1906 – 1991 (July 12)
Edward Felix Jenkins was born August 17, 1906 in Baltimore, Maryland, the son of Benjamin Wheeler Jenkins and Jane Marie Clarke. He was baptized on September 4, 1906 in the Old Cathedral there. His immediate family consisted of two brothers and a sister, however, the Jenkins were a large Catholic family, whose roots were in Saint Mary's, Charles and Baltimore counties from Colonial days. In 1909, his family moved to Wilkes Barre, Pennsylvania, where Edward attended the Wilkes Barre Academy and Coughlan High School, from which he graduated in 1923. He attended Villanova College, Villanova, PA, from which he received an A.B. degree in 1927 with a major in Latin and the Humanities and with a minor in Biology and Chemistry. In September, 1927, he entered the novitiate and professed simple vows on September 9, 1928. On September 9, 1931, he pronounced solemn vows. Edward studied theology at Augustinian College in Washington, D.C., and was ordained to the priesthood by Bishop Shahan in the National Shrine of the Immaculate Conception on June 9, 1931. Following ordination, he began full-time graduate studies in chemistry at the Catholic University in Washington.
During the summer of 1931, he was appointed submaster of professed students at Saint Rita's Cottage, Sea Isle City, New Jersey. In the summer of 1933, he was assistant at Saint Rita's Church in Chicago, Illinois. In 1935, Father Jenkins was assigned to Villanova College as a part-time instructor in chemistry while he continued his graduate studies. In 1939, he received his doctorate in chemistry with minors in biology-physics and mathematics. Until 1961 Father Jenkins taught a variety of subjects in the science department of Villanova University.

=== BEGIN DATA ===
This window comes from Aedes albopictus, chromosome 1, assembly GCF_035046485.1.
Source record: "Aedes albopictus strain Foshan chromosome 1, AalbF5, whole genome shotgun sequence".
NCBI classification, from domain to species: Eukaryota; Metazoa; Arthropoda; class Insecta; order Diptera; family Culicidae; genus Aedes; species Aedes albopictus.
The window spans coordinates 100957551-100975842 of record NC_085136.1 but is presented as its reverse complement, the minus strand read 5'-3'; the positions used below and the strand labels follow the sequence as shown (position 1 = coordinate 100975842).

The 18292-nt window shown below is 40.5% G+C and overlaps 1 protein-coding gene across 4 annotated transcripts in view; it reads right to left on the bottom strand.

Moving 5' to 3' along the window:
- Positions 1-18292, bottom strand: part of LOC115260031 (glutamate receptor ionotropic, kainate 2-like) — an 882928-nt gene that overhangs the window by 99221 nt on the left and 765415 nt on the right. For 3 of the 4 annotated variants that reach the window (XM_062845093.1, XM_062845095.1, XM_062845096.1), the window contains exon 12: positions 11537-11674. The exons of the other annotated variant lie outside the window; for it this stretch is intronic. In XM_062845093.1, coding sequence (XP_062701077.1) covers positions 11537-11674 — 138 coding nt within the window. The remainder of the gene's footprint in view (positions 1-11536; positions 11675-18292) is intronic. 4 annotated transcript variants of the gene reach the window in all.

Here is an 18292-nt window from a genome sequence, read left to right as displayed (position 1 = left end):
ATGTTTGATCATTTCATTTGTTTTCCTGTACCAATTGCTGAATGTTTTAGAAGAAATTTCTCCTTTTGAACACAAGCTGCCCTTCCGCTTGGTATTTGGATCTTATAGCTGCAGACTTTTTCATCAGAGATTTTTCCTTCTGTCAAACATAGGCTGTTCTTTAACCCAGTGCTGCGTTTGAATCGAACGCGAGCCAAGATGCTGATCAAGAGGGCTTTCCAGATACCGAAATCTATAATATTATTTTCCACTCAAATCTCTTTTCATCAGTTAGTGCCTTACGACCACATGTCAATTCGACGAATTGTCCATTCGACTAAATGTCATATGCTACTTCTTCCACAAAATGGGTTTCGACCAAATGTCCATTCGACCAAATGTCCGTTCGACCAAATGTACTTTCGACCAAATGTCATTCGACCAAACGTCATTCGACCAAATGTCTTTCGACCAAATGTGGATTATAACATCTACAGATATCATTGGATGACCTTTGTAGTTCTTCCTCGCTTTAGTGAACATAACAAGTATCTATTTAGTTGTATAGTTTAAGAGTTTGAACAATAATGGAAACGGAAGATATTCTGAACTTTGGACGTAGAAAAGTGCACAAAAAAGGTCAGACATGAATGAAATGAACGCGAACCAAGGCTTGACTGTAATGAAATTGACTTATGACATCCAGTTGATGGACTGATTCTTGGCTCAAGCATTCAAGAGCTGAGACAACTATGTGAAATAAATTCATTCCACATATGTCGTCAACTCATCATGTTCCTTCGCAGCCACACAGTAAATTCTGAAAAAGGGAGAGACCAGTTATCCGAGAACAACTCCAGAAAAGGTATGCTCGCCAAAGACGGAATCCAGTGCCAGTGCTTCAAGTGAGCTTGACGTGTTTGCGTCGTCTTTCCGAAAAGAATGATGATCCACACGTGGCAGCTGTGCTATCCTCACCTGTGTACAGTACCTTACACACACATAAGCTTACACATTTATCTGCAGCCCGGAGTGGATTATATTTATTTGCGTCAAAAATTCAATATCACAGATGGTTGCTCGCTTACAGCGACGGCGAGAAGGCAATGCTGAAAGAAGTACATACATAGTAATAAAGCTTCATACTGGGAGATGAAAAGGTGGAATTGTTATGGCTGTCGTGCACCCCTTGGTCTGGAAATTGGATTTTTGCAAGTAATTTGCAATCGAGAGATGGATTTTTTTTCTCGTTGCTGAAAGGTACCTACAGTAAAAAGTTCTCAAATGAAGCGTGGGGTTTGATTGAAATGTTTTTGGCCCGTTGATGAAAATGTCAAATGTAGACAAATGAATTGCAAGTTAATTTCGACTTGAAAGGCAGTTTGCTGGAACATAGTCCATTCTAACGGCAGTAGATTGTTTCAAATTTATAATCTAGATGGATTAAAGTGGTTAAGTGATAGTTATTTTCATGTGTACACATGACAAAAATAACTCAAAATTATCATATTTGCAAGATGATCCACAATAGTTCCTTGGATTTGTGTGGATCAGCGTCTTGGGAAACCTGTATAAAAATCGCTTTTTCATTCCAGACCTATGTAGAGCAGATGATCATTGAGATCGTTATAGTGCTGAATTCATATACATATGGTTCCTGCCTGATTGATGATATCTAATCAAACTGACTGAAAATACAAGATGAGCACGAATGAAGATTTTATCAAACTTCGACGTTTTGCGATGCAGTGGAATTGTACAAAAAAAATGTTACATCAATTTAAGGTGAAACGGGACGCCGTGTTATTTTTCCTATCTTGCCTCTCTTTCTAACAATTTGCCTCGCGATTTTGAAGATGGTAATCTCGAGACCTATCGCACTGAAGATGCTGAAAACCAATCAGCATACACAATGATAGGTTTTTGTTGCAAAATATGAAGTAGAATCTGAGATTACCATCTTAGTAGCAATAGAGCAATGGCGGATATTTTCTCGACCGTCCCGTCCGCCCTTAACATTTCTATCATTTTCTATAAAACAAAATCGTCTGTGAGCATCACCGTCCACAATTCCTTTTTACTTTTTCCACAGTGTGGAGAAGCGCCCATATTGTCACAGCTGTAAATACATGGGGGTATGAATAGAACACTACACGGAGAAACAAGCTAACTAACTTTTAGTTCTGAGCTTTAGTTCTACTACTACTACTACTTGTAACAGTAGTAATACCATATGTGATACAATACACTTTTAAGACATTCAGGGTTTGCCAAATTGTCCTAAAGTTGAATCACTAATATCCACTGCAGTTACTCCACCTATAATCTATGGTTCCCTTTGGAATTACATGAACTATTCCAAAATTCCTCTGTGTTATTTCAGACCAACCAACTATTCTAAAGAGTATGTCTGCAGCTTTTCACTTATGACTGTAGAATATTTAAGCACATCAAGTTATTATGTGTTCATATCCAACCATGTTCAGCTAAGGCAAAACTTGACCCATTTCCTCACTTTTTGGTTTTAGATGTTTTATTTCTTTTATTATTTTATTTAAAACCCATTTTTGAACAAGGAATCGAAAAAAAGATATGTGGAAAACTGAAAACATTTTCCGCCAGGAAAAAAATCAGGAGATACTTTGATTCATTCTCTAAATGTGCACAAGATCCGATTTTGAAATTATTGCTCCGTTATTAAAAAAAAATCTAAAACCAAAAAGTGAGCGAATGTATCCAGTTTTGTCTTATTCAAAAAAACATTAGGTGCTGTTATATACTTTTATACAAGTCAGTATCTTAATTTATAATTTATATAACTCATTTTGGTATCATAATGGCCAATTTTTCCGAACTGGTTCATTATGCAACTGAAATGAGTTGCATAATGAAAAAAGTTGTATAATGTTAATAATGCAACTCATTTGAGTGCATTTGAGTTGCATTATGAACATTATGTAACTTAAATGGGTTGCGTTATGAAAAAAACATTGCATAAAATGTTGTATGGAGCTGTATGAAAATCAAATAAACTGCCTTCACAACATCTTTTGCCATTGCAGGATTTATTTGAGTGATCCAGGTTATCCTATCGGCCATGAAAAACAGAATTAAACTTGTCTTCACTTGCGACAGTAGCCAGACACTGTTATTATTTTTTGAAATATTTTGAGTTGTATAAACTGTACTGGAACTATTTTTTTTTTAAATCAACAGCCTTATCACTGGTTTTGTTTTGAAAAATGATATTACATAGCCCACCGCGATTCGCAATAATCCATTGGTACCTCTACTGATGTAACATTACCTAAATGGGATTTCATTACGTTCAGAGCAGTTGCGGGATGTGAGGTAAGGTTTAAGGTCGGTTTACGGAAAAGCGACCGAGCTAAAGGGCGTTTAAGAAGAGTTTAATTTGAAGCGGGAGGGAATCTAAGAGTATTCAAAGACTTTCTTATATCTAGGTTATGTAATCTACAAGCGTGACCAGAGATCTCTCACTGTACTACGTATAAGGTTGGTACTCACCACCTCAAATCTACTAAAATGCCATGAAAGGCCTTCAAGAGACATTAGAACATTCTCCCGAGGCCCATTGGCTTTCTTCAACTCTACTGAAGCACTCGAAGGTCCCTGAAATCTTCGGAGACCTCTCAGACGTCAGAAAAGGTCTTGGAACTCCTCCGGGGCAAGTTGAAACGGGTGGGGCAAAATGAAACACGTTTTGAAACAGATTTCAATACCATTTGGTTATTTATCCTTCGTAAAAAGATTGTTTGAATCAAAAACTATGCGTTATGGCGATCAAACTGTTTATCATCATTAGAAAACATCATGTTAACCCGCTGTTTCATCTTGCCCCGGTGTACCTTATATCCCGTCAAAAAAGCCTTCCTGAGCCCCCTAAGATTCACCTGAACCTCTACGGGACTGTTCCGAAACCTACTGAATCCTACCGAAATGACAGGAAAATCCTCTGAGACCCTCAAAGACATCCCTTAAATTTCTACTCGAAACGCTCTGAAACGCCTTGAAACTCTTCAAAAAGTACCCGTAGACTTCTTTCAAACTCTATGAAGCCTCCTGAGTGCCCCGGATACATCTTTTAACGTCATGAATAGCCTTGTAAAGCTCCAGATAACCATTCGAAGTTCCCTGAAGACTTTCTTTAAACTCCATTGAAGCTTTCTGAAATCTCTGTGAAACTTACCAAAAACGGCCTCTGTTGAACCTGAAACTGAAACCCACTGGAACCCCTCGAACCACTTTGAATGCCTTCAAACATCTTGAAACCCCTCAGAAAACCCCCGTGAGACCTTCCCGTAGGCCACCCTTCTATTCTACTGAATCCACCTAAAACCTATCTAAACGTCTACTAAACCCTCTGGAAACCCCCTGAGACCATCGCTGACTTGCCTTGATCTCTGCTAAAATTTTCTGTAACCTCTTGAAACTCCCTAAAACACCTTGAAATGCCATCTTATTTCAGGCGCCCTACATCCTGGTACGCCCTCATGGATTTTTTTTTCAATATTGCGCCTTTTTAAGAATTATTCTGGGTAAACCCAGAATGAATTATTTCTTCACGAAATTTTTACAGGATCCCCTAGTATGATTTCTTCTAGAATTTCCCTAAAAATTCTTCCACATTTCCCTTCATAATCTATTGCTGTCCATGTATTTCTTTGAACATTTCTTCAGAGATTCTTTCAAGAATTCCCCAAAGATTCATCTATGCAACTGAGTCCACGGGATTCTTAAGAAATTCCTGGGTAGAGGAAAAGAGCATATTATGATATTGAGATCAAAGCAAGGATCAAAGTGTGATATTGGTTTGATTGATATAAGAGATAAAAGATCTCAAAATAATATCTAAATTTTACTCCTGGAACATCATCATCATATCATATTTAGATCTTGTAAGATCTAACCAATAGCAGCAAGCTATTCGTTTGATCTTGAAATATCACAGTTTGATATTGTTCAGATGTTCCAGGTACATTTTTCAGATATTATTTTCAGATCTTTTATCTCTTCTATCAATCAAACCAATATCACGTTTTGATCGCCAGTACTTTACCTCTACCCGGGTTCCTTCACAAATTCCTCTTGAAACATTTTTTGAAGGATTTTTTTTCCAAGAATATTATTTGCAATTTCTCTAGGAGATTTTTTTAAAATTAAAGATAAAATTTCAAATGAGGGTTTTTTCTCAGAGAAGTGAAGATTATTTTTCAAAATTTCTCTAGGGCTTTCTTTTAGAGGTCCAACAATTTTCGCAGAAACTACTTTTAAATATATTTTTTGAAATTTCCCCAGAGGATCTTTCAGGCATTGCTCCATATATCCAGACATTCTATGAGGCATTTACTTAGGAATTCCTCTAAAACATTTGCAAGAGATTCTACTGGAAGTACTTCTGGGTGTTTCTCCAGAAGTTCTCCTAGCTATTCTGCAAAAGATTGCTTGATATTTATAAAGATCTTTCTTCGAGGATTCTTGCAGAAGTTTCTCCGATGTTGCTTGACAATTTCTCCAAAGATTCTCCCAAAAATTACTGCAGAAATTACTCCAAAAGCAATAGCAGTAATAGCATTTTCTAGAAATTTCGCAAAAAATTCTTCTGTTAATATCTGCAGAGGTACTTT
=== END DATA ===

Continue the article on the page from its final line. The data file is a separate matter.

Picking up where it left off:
Father Jenkins remarked that he obtained his graduate degree because Villanova needed a chemistry instructor, but his real interest was astronomy. During the summer of 1951, while assisting at the Colegio San Agustin in Havana, Cuba, he observed from the roof of the residence the star Venus and decided to build a telescope. With the help of a friend at the Franklin Institute in Philadelphia, he learned how to grind lenses and build a telescope, which was mounted in an observatory on the top floor of the present Tolentine Hall. In 1957, Villanova decided to erect a new science building, and Father Jenkins prevailed upon the University to include an observatory and planetarium, In 1961, a degree program was offered in astronomy under his direction. He served as chairman of the department until 1974, when he reached the age of retirement, but he continued to work in the department until shortly before his death.
Father Jenkins was a member of the Saint Thomas Monastery community for thirty-five years, and as the campus of the University changed over the years, his familiar figure was most welcome to the alumni returning for various reunions. He retained a keen mind and possessed a phenomenal memory. There were very few topics which he could not discuss. He died peacefully, on July 12, 1991, one day after a total eclipse of the sun.
A Mass of Christian burial was celebrated on Tuesday, July 16, at Saint Mary's Hall Chapel. The celebrant was the Prior Provincial, John Hagen, O.S.A., assisted by Father Devereau, S.J., a cousin of Father Jenkins. Father John Farrell, O.S.A., was the homilist. Father Jenkins is buried in the Augustinian Plot of Calvary Cemetery in West Conshohocken, Pennsylvania.